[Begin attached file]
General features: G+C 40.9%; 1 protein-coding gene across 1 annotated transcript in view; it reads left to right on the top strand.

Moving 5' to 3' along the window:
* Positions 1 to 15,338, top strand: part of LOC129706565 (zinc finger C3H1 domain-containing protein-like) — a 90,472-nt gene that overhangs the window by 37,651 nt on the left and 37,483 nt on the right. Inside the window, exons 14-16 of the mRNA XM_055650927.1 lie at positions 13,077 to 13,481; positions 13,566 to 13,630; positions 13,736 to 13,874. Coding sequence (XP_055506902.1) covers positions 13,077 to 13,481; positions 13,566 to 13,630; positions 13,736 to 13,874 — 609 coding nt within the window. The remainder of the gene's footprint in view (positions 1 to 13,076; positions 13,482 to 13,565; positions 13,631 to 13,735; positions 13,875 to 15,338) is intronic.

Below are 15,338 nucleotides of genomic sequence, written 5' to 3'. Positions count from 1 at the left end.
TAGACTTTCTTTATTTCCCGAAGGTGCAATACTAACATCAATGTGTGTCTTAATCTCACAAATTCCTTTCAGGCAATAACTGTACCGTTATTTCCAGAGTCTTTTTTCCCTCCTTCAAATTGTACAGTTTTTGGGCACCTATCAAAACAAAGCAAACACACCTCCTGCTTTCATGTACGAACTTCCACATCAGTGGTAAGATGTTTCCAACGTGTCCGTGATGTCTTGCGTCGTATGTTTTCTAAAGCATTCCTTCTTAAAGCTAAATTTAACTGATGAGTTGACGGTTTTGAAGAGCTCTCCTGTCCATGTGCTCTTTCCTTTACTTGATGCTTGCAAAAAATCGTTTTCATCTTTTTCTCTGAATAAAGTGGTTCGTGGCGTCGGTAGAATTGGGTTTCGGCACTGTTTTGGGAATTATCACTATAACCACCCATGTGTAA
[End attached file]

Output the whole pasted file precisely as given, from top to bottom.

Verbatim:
General features: G+C 40.9%; 1 protein-coding gene across 1 annotated transcript in view; it reads left to right on the top strand.

Moving 5' to 3' along the window:
* Positions 1 to 15,338, top strand: part of LOC129706565 (zinc finger C3H1 domain-containing protein-like) — a 90,472-nt gene that overhangs the window by 37,651 nt on the left and 37,483 nt on the right. Inside the window, exons 14-16 of the mRNA XM_055650927.1 lie at positions 13,077 to 13,481; positions 13,566 to 13,630; positions 13,736 to 13,874. Coding sequence (XP_055506902.1) covers positions 13,077 to 13,481; positions 13,566 to 13,630; positions 13,736 to 13,874 — 609 coding nt within the window. The remainder of the gene's footprint in view (positions 1 to 13,076; positions 13,482 to 13,565; positions 13,631 to 13,735; positions 13,875 to 15,338) is intronic.

Below are 15,338 nucleotides of genomic sequence, written 5' to 3'. Positions count from 1 at the left end.
TAGACTTTCTTTATTTCCCGAAGGTGCAATACTAACATCAATGTGTGTCTTAATCTCACAAATTCCTTTCAGGCAATAACTGTACCGTTATTTCCAGAGTCTTTTTTCCCTCCTTCAAATTGTACAGTTTTTGGGCACCTATCAAAACAAAGCAAACACACCTCCTGCTTTCATGTACGAACTTCCACATCAGTGGTAAGATGTTTCCAACGTGTCCGTGATGTCTTGCGTCGTATGTTTTCTAAAGCATTCCTTCTTAAAGCTAAATTTAACTGATGAGTTGACGGTTTTGAAGAGCTCTCCTGTCCATGTGCTCTTTCCTTTACTTGATGCTTGCAAAAAATCGTTTTCATCTTTTTCTCTGAATAAAGTGGTTCGTGGCGTCGGTAGAATTGGGTTTCGGCACTGTTTTGGGAATTATCACTATAACCACCCATGTGTAA